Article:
Canary Island Date Palms
Canary Island date palm growing at Proud Park, Helensburgh

Canary Island date palm is naturally found in the Canary Islands. It has also naturalised in many countries and is regarded as a weed in Australia and California. This palm has a strong trunk that is scarred with old leaf bases and long gracefully arching fronds. The lower leaflets on each frond are reduced to stiff sharp spines. Large golden-stemmed panicles of small, 3-petalled, often yellow flowers are followed by soft, single-seeded, orange to near-black fruits.

Young Canary Island date palm growing in bushland near Proud Park, Helensburgh

Dispersal: These palms reproduce entirely by seed. These seeds are spread by bats and other animals that eat the fruit. The seeds are also dispersed by water and in dumped garden waste.

Removal: Small palms can be dug out, larger ones will require specialised equipment, e.g. a registered tree removalist. If you wish to keep your palm, please remove inflorescences before fruit appears. Both these palms are on the Exempt Tree list for Wollongong City Council. This means that once the palm is positively identified, you can remove it without having to apply to Council for permission.

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Bangalow palm Archontophoenix cunninghamiana
This palm has a solitary stem and reaches a height of up to 30m and a diameter of up to 30cm. It has a prominent crownshaft and arching fronds up to 4.5m long with many leaflets, giving it an attractive feathery appearance.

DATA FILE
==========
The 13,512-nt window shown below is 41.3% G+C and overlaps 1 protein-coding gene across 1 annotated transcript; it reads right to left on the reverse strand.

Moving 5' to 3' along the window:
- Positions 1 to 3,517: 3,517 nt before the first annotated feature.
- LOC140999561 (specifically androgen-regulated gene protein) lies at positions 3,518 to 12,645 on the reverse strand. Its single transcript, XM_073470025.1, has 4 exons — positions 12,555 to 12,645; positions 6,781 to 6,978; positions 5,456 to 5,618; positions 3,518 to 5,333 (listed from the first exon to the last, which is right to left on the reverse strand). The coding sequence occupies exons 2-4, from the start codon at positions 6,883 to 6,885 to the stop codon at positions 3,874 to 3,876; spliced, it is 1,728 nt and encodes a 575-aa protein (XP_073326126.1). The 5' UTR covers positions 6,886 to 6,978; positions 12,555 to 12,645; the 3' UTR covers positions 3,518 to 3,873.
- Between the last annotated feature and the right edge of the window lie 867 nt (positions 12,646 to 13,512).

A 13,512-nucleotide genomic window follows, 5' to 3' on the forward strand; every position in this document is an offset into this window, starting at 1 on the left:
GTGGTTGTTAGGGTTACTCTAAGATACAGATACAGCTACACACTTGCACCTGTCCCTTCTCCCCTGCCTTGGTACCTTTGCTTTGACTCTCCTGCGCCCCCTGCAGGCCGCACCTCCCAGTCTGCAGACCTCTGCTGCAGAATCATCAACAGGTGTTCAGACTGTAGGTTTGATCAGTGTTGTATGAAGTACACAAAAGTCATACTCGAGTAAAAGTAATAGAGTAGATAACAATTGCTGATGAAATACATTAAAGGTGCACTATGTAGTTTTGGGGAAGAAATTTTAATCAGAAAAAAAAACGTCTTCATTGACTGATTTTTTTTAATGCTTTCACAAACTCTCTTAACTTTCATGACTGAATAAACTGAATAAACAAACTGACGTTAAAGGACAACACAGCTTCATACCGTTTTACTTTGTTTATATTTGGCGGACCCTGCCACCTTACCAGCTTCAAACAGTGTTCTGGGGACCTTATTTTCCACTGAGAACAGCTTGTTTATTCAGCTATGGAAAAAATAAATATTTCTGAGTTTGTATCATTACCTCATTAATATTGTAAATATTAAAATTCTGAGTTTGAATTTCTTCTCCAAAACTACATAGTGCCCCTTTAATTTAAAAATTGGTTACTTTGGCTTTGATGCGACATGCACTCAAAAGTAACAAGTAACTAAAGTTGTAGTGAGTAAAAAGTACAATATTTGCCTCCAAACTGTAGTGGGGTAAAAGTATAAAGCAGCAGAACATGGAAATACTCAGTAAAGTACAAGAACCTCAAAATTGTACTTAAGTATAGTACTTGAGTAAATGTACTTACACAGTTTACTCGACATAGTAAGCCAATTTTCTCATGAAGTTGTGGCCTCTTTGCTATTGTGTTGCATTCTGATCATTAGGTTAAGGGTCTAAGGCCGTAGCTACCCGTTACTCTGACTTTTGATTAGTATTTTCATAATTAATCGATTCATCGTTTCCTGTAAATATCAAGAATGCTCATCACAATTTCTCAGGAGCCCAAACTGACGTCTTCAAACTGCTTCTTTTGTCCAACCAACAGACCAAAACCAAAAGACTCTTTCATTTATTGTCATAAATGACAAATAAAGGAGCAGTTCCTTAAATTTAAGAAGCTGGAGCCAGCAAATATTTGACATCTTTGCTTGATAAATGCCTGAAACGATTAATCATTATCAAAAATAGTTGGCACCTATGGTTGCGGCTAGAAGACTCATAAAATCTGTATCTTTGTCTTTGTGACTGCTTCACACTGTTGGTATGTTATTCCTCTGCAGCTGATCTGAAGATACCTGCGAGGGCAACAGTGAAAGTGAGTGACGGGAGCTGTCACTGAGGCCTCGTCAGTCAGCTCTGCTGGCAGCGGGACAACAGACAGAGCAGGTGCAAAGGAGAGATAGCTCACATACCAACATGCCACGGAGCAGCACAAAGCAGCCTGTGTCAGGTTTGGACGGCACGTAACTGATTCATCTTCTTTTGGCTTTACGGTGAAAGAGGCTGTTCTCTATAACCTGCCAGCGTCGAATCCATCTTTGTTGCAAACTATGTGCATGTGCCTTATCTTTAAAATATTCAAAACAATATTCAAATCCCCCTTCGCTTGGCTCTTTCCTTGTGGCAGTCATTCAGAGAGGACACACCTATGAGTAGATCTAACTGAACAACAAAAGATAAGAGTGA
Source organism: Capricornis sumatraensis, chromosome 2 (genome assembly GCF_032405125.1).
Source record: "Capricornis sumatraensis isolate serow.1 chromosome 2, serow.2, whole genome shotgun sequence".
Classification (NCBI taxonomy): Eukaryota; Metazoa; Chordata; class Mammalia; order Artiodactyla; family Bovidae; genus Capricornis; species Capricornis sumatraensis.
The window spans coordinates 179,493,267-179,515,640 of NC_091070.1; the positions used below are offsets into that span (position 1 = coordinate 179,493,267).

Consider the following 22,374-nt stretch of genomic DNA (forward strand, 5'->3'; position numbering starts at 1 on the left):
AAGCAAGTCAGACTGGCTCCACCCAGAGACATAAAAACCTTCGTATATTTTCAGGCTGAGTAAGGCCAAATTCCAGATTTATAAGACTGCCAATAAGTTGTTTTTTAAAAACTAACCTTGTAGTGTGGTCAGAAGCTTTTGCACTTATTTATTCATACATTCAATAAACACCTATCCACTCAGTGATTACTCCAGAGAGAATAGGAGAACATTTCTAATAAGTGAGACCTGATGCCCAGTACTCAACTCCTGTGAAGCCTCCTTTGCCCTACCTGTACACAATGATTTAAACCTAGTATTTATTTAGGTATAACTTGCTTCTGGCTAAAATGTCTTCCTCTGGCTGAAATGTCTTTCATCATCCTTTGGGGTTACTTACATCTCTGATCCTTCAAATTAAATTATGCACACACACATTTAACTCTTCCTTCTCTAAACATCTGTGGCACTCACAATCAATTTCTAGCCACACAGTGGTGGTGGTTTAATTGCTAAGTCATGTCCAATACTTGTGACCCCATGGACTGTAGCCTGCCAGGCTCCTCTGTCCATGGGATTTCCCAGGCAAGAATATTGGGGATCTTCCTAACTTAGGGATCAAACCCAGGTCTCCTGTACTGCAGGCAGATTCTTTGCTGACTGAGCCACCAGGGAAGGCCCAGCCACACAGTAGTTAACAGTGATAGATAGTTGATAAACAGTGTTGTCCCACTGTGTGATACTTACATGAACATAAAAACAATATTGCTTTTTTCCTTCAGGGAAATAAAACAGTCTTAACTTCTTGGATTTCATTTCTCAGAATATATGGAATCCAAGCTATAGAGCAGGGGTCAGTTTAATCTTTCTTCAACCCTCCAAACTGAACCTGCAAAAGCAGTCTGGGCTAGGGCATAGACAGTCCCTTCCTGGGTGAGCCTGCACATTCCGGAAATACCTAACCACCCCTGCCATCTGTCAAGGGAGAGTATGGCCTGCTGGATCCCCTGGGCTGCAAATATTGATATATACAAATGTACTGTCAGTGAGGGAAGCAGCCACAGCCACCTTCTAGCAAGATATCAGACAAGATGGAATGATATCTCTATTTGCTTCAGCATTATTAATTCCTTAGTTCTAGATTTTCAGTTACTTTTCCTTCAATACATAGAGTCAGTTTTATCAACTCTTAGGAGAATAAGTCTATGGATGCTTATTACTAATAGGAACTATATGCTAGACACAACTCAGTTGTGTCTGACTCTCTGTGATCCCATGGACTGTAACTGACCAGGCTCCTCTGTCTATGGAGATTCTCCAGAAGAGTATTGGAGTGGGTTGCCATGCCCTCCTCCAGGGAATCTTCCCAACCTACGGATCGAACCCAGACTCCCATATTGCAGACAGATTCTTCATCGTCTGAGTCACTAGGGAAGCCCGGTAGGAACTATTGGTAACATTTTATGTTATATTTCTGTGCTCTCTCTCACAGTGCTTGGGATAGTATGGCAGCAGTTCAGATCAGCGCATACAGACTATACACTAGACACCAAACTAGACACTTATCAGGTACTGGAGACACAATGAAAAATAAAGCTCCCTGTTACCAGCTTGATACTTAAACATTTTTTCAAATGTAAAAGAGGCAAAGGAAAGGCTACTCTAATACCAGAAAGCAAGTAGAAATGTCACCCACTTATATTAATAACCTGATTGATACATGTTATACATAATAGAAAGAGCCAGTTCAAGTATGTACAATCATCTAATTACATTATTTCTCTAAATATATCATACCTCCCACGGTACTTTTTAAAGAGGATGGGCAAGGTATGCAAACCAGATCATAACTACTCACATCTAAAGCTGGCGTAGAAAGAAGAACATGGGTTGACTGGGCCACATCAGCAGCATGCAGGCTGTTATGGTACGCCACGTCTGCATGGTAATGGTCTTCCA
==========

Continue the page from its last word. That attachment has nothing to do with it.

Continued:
Cabbage tree palm Livistona australis
This local native palm has fan- shaped leaves and generally a smooth trunk, although old leaf bases are retained on young plants. Remnant trees, sometimes as much as 30 metres high, can often be seen in gullies in cleared paddocks on the coast.









Dwarf date palm Phoenix roebelenii

A neat dwarf palm, which is slow growing and cold hardy. It will thrive in heavy shade and gives a tropical feel to almost any garden space.

Thursday, 23 August 2018

Be Weed Wise - Ochna

Ochna, Mickey Mouse plant (Ochna serrulata)

Ochna is another example of an ornamental species escaping into bushland. A native of Africa, it has been widely planted in Australian gardens for its strikingly attractive flowers. It is a significant environmental weed in south-east QLD, eastern areas of NSW and Lord Howe Island.

Description
Ochna grows as a shrub that is erect and woody up to about 1.5 m high. Leaves are up to 5 cm long, narrow and glossy with serrated margins. New growth usually has a bronze tinge. Flowers are bright yellow.




The petals fall off, leaving the sepals which turn scarlet red when the fruits appear. Fruits are initially green, turning glossy black in summer. Root is an angled tap root that is easily broken when hand pulled, hence Ochna easily reshoots.

Dispersal
Ochna serrulata has invaded roadsides, disturbed sites, waste areas, rainforests, forest margins, riparian areas and dry sclerophyll forests. Seed is spread by water, animals (foxes and rabbits), birds and humans, in contaminated soil (earthmoving equipment, car tyres, etc.) and by dumping garden waste into bushland. Locally, Ochna is easily dispersed to new areas when birds eat the fruits and spread the seeds. It forms dense thickets that are hard to remove, and it competes with native plants.

Removal